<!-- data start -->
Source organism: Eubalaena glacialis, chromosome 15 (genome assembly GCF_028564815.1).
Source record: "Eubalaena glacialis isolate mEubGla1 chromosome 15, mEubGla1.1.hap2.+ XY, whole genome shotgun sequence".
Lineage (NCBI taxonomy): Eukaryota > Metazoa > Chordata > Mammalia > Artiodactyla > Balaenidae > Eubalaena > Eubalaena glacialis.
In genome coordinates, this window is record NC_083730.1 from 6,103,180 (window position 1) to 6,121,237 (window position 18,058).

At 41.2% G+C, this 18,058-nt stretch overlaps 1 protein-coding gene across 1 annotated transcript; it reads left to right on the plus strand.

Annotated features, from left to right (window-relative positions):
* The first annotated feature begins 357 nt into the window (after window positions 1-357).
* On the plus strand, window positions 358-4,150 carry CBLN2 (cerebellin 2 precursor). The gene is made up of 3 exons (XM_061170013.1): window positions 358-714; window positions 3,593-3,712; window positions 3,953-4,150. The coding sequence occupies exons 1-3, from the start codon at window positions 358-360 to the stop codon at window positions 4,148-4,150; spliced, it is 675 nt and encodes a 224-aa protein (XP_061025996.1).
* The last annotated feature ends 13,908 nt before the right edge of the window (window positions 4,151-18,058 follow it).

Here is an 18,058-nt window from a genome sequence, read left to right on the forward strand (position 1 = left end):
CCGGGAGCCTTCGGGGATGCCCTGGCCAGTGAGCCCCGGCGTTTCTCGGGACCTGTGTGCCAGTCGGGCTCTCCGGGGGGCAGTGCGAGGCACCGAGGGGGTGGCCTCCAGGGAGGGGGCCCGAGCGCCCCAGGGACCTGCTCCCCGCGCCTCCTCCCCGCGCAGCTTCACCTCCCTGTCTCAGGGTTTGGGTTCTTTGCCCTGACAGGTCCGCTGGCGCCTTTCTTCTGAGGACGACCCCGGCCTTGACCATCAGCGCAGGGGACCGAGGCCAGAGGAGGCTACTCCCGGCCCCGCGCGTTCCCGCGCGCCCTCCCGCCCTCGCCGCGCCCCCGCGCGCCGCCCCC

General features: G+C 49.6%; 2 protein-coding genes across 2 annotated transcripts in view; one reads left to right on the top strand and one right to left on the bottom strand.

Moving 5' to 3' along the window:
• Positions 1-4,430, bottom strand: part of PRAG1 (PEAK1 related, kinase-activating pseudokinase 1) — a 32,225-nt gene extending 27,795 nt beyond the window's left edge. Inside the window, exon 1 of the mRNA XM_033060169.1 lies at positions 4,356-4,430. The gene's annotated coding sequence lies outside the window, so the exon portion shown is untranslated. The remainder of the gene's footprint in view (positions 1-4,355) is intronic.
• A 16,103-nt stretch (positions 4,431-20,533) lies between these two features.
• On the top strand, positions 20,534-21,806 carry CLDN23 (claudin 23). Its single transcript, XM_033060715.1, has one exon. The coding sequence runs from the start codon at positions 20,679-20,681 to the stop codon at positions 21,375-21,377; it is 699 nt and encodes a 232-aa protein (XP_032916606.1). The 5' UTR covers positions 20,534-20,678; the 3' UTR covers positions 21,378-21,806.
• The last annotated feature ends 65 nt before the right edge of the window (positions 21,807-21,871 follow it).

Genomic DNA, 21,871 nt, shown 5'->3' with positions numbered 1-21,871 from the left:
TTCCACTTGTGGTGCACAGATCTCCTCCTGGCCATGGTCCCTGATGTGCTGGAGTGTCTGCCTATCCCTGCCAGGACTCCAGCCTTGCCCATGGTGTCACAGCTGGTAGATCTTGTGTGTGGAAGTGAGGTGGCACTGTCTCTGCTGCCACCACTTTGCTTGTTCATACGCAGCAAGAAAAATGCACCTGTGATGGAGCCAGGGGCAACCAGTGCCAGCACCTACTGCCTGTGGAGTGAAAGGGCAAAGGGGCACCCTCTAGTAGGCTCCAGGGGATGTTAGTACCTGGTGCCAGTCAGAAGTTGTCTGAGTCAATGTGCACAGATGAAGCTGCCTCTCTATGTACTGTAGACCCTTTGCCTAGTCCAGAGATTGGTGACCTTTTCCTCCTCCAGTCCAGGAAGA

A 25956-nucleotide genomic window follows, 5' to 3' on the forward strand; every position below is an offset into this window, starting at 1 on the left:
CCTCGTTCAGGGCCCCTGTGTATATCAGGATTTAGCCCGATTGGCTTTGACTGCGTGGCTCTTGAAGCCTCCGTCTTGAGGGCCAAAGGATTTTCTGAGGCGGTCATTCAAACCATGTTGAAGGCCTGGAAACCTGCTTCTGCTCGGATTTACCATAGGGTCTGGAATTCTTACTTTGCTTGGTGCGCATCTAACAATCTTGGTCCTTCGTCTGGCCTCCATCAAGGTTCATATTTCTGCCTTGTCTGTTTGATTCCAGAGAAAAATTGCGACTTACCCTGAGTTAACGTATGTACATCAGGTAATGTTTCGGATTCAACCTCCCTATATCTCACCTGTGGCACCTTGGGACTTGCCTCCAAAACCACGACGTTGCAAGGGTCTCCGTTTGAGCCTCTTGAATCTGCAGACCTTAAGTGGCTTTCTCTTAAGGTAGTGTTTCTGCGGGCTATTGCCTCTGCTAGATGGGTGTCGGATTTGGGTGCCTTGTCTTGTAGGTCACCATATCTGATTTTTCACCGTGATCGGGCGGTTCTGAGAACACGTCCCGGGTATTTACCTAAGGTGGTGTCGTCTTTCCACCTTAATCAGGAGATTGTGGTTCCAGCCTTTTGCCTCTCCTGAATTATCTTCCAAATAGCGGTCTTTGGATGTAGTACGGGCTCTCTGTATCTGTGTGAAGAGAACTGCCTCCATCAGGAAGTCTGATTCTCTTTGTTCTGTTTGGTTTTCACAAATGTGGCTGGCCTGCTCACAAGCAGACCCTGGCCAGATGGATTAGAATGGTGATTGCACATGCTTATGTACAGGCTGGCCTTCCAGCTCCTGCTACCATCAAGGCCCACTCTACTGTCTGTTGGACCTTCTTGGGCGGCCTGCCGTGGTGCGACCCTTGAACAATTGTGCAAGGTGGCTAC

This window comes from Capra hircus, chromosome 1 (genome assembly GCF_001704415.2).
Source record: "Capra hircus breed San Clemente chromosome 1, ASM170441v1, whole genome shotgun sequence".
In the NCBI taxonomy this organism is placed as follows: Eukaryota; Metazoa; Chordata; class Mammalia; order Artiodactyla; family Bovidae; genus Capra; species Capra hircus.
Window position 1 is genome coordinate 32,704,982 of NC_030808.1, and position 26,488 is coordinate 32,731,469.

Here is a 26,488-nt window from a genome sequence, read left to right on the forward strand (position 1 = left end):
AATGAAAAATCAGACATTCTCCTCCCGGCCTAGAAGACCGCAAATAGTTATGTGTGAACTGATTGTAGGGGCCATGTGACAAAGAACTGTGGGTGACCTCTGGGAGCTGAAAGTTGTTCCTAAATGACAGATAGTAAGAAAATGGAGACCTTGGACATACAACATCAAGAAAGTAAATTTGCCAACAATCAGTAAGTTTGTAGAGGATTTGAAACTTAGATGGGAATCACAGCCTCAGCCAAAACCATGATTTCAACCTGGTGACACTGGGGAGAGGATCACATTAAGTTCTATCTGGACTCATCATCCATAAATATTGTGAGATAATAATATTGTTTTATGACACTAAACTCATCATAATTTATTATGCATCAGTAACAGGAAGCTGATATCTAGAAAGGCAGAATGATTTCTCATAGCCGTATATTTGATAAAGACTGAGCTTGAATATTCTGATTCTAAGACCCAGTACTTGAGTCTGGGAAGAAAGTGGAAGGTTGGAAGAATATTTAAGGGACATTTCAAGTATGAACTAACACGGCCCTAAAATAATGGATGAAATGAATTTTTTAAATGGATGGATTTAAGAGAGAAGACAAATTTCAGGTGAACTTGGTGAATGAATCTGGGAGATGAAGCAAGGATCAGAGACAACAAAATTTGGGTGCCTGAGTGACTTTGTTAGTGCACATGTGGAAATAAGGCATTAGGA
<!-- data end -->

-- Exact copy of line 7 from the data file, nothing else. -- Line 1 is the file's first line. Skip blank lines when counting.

* The first annotated feature begins 357 nt into the window (after window positions 1-357).